Friday, December 16, 2011

Summary judgment reversed in First Amendment retaliation case

What do you have to do to win a First Amendment claim around here? The Court of Appeals tells us. Yesterday, I summarized a Second Circuit case that held that a teacher in Westchester County engaged in free speech when she reported child abuse at a former teaching job in Virginia a few years before the Mamaroneck School District denied her tenure in 2007. This blog post will talk about the other issues in the case.

The case is Nagle v. Marron, decided on December 12. The discussion on Nagle's protected speech is here. Management said that it had good reason to deny Nagle tenure because her superiors were thinking about letting her go even before they learned about her free speech. That's a common defense in First Amendment and employment discrimination cases. The Court of Appeals provides guidance in this area, perhaps for the first time, as it cites no cases to support its holding. It is settled law that "an adverse employment action occurs on the date that a decision was formally reached." While "events leading up to a formal decision will, in many situations, be relevant to the analysis of causation," management "cannot insulate itself from liability at the summary judgment stage simply by asserting that an adverse employment decision had in fact already been made, without being memorialized or conveyed to anyone, before the employer learned of the protected conduct." Here, Nagle's superior said "he was leaning" toward letting her go. Judge Calabresi writes that "a jury would be entitled to find that the Virginia events convinced him to follow his inclinations, and thereby played a part in his ultimate decision." But that does not mean the school district gets summary judgment. That supervisors were thinking about letting Nagle go does not mean they had reached a final decision. The free speech could have been the tipping point. As the Court of Appeals says, the jury could find that "the Virginia events convinced [the decisionmaker] to follow his inclinations, and thereby played a part in his ultimate decision." But, again, that's for the jury. By the way, the six week gap between defendants' learning about the protected speech and Nagle's termination is close enough to infer a causal connection.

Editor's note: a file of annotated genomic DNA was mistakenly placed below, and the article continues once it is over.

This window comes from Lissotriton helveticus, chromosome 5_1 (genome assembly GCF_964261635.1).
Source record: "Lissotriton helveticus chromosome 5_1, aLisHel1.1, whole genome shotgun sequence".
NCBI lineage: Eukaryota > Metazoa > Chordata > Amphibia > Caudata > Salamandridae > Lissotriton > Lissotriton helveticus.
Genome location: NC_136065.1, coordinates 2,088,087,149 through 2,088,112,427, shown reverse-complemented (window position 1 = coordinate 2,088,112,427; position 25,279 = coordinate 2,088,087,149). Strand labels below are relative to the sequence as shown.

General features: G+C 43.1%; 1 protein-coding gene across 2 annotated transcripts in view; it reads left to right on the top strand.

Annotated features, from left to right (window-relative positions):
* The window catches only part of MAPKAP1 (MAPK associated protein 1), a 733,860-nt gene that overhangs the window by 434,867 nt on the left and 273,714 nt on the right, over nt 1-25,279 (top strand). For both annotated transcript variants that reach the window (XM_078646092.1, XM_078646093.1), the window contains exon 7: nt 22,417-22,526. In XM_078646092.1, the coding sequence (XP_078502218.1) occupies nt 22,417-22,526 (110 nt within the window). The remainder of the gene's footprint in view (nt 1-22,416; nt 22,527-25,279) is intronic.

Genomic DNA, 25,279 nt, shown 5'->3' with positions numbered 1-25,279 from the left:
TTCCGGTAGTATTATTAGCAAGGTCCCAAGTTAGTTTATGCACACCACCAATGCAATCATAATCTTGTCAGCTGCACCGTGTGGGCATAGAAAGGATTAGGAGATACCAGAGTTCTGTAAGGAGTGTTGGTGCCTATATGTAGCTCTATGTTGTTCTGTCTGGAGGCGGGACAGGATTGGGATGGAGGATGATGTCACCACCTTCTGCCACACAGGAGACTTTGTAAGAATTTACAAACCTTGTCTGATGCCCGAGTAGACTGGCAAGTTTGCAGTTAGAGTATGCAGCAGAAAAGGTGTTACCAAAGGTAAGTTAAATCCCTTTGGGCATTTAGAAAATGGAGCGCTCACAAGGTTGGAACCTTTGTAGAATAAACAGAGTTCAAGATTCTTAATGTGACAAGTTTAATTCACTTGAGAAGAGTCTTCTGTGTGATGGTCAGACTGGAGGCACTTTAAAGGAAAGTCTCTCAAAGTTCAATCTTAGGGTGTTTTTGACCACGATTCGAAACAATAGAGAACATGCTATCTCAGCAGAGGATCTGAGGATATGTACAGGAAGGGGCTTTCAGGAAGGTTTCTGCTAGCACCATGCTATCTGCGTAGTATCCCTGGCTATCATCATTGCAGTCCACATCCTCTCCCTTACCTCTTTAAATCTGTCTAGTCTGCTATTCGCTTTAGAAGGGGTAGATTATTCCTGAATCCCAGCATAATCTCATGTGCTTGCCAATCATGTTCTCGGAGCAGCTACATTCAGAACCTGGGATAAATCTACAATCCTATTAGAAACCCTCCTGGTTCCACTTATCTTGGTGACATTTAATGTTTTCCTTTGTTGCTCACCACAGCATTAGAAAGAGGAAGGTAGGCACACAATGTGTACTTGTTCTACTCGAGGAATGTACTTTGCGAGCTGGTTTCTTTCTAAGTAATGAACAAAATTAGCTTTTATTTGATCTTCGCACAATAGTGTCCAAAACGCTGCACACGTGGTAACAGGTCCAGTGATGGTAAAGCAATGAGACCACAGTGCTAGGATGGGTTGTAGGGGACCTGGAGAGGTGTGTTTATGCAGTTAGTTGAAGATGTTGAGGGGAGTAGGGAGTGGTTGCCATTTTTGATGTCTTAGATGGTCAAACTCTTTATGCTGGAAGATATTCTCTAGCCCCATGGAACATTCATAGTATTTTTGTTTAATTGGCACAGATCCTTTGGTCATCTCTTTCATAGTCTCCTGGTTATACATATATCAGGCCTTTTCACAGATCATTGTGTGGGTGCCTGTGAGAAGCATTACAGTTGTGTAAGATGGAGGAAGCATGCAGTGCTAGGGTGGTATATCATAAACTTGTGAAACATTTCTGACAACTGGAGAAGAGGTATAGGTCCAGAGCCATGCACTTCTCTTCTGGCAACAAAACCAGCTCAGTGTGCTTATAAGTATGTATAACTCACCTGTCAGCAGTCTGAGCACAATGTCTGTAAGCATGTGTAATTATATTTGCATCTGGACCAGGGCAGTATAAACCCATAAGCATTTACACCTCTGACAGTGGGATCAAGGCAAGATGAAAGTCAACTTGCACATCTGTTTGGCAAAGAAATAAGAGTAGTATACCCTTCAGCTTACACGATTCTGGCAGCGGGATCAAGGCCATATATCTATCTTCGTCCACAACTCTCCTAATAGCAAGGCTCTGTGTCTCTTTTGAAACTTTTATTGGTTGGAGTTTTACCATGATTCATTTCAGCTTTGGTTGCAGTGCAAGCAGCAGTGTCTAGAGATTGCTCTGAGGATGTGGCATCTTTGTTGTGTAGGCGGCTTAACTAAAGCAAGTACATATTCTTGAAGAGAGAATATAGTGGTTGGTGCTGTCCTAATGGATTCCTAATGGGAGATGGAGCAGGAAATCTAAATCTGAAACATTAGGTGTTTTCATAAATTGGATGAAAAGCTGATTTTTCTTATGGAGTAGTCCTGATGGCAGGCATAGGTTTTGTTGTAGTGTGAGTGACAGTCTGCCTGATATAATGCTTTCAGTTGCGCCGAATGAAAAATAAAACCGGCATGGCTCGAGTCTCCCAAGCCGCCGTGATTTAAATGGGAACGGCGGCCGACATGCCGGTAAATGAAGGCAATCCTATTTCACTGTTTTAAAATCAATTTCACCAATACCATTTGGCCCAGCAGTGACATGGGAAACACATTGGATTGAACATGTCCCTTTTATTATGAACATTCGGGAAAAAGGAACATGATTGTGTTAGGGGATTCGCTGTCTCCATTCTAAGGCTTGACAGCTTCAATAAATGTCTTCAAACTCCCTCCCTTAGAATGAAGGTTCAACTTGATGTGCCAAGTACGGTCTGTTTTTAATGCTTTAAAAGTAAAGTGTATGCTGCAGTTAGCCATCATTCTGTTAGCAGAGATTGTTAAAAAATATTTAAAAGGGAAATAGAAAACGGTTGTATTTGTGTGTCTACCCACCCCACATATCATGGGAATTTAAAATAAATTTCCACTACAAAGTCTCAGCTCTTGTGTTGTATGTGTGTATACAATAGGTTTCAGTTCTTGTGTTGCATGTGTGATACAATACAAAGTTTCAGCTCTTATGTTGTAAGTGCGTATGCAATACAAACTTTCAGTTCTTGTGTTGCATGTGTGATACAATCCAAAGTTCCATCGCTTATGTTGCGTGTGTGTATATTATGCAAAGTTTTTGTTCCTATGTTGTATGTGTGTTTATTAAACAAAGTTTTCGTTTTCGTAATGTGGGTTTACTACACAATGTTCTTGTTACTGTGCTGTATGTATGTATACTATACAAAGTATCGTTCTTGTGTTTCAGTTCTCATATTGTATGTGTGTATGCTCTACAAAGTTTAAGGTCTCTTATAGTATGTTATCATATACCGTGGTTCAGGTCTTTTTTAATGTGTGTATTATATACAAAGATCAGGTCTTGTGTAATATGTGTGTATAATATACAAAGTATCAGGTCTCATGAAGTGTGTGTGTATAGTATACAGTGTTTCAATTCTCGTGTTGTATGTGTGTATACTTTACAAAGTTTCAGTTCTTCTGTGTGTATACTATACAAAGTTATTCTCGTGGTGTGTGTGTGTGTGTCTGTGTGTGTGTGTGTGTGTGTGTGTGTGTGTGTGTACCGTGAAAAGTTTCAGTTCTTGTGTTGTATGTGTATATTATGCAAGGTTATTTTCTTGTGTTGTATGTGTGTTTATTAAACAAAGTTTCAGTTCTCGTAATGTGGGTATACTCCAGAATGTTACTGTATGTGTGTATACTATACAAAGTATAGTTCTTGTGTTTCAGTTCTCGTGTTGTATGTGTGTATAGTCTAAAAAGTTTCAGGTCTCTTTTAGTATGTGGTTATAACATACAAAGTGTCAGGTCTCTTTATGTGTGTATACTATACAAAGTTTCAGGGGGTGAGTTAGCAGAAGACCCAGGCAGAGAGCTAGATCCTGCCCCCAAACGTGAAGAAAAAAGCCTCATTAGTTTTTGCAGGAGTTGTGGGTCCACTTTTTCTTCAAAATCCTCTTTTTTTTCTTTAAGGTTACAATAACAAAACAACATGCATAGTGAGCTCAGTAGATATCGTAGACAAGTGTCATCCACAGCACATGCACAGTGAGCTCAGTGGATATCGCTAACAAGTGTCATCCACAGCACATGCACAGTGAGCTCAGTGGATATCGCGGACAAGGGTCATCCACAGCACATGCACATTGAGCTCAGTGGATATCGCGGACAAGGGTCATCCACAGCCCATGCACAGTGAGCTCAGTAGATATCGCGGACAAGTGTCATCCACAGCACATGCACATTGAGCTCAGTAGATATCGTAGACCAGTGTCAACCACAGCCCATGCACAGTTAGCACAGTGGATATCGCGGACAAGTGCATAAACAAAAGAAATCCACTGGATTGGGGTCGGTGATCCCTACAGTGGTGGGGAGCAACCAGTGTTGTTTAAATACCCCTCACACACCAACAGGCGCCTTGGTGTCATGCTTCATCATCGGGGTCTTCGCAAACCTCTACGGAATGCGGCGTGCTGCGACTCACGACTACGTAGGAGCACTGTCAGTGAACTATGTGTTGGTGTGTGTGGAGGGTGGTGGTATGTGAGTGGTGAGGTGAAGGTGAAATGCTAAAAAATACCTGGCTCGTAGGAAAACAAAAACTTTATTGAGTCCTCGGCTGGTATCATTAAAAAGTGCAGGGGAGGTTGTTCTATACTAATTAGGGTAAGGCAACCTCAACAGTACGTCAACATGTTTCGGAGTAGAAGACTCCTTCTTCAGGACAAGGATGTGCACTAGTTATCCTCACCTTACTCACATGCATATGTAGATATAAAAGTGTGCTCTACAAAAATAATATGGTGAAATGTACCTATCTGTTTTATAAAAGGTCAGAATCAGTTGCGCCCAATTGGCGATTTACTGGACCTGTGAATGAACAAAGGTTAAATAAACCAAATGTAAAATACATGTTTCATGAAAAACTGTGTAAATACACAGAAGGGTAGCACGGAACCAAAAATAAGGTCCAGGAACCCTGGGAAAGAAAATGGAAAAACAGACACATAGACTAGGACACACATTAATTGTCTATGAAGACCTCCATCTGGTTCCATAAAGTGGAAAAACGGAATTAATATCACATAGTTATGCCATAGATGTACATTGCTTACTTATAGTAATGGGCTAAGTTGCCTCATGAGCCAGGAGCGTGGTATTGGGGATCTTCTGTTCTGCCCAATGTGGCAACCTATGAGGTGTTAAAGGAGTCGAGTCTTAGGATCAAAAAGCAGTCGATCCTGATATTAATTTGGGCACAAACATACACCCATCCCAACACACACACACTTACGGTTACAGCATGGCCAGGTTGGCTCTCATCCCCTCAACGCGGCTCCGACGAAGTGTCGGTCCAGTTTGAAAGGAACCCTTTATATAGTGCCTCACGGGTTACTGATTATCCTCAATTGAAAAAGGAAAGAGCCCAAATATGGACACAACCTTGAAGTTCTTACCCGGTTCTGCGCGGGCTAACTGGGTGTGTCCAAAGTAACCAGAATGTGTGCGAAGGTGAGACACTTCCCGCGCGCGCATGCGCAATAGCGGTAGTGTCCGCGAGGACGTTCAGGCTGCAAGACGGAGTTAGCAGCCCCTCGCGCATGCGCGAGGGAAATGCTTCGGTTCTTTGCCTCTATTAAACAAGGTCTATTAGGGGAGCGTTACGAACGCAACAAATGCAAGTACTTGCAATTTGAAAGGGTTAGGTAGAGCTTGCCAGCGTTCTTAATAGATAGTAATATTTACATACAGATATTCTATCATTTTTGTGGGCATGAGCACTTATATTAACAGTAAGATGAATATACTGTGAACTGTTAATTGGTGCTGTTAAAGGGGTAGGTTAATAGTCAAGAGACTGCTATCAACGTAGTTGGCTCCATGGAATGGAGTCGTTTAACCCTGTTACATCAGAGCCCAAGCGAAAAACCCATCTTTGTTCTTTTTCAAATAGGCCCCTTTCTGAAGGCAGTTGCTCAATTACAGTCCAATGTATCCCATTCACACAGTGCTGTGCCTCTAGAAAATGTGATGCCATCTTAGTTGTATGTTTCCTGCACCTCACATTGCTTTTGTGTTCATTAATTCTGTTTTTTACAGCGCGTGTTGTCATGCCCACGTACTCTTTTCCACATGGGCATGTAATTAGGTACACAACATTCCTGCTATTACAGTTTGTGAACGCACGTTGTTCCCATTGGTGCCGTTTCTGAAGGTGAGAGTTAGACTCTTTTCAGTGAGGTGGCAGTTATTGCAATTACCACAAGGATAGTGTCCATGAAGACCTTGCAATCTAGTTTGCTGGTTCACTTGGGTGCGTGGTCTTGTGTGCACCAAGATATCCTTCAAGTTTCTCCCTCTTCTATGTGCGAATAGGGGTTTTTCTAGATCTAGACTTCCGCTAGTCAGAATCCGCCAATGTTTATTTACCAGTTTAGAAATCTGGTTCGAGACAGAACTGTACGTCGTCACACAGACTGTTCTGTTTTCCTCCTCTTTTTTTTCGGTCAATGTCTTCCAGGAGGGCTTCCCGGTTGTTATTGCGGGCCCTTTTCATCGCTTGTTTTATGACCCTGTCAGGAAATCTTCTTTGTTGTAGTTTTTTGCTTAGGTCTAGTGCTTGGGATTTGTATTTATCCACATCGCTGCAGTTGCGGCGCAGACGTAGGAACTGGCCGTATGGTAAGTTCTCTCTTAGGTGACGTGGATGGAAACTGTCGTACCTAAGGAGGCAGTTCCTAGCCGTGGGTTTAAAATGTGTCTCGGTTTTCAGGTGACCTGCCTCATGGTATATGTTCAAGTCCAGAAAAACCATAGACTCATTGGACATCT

An interesting sideshow bobs to the surface in this case. The school district says that, to the extent that Nagle's speech in Virginia caused them to terminate Nagle, "it was not the content of the speech that mattered but what they took to be Nagle's violation of school rules in reporting the abuse to the police rather than to her principal." The Court of Appeals is not buying this.The Second Circuit says, "this 'counter,' if anything, is evidence against Appellees' position. Just what Appellees believed about Nagle's conduct in Virginia, and how, if at all, those beliefs influenced their actions may well be issues critical to resolving this case."

The school district also says it was justified in letting Nagle go because she chose a particular book to read to her class without first consulting with the school psychologist. But there is no evidence that school customs or protocols required such a consultation. So the jury may reject that defense. Similarly, the school district says that Nagle sent a child home without speaking to administrators. But a superior testified that Nagle did not violate the rules in doing this. A jury has to decide if these are good reasons to fire Nagle. Other defenses are also rejected in the Second Circuit. Not only is there no evidence that Nagle had ongoing performance problems before she was fired (her performance reviews were "fair to positive"), but a strange reason to justify her termination -- that she ran out of a conference room in tears after hearing from third parties that she was going to be denied tenure -- is not so egregious as to merit dismissal of her case in light of the paucity of evidence that she was a bad teacher.

Nagle did not just sue individuals; she sued the school district. That means she has a Monell claim, which requires proof that the school board fired her pursuant to a policy or custom. You can show a policy if the final decisionmaker pulled the trigger. The school district is the policymaker, but it was the superintendent who made the recommendation to fire Nagle. The school board does not usually override the superintendent's recommendation. The Court of Appeals has never resolved this issue, but it cites an 11 year-old district court case from Alabama that says that a the superintendent may be deemed the "final decisionmaker with respect to personnel appointments" since "his recommendations are essentially those of the government body." So, if the board of education's vote is a formality and a rubber stamp, then the superintendent was delegated policymaking authority under Monell. Other Circuit courts seem to agree with this "cat's paw" theory. The Second Circuit suggests that the district court give this some thought on remand.

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